Synthetic Skin Heals Itself With a Touch, Study Shows11/14/12
WEDNESDAY, Nov. 14 (HealthDay News) -- Scientists say they have
created a touch-sensitive plastic "skin" that can heal itself when
torn or cut.
The synthetic skin includes a plastic polymer with molecules
that can reorganize themselves and restore the structure of the
material after it is damaged. Tiny particles of nickel were added
to the polymer in order to increase its mechanical strength and its
ability to conduct electricity.
The Stanford University team tested the healing ability of the
synthetic skin by cutting a piece of it in half with a scalpel.
They then gently pressed the pieces together for a few seconds and
found that the material quickly regained 75 percent of its original
strength and conductivity. Within about a half-hour, the material
was nearly 100 percent restored.
Even after being cut and repaired in the same place 50 times,
the sample retained its original bending and stretching
"Before our work, it was very hard to imagine that this kind of flexible, conductive material could also be self-healing," Chao Wang, a co-first author of the research, said in a university news release.
Twisting or putting pressure on the synthetic skin changes the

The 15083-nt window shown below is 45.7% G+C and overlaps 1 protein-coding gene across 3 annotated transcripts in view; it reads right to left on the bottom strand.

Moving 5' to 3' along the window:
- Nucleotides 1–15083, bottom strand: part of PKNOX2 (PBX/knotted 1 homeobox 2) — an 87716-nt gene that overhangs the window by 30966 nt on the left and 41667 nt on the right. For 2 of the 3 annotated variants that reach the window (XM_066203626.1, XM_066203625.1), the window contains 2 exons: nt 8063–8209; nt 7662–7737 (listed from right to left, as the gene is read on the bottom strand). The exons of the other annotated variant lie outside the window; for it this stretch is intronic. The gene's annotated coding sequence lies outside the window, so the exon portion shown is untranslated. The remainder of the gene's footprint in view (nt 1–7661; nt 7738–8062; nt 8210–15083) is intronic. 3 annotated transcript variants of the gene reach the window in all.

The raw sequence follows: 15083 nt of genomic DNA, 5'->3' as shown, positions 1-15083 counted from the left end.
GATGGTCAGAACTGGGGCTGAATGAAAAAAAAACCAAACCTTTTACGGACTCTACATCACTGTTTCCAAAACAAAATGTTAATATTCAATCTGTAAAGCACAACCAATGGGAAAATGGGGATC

distance between the nickel particles and, in turn, the ease with
which electrons can move between the particles. These changes in
electrical resistance can be translated into information about
pressure and tension on the skin.
The material is sensitive enough to detect the pressure of a
handshake, and may be ideal for use in artificial limbs, the
researchers said. They also suggested that coating electrical
devices and wires in this material could give them the ability to
repair themselves and restore the flow of electricity without
costly and difficult repair work, particularly in hard-to-reach
locations such as inside walls or inside vehicles.
The study was published Nov. 11 in the journal
Columbia University's Go Ask Alice explains how
skin heals after being injured.
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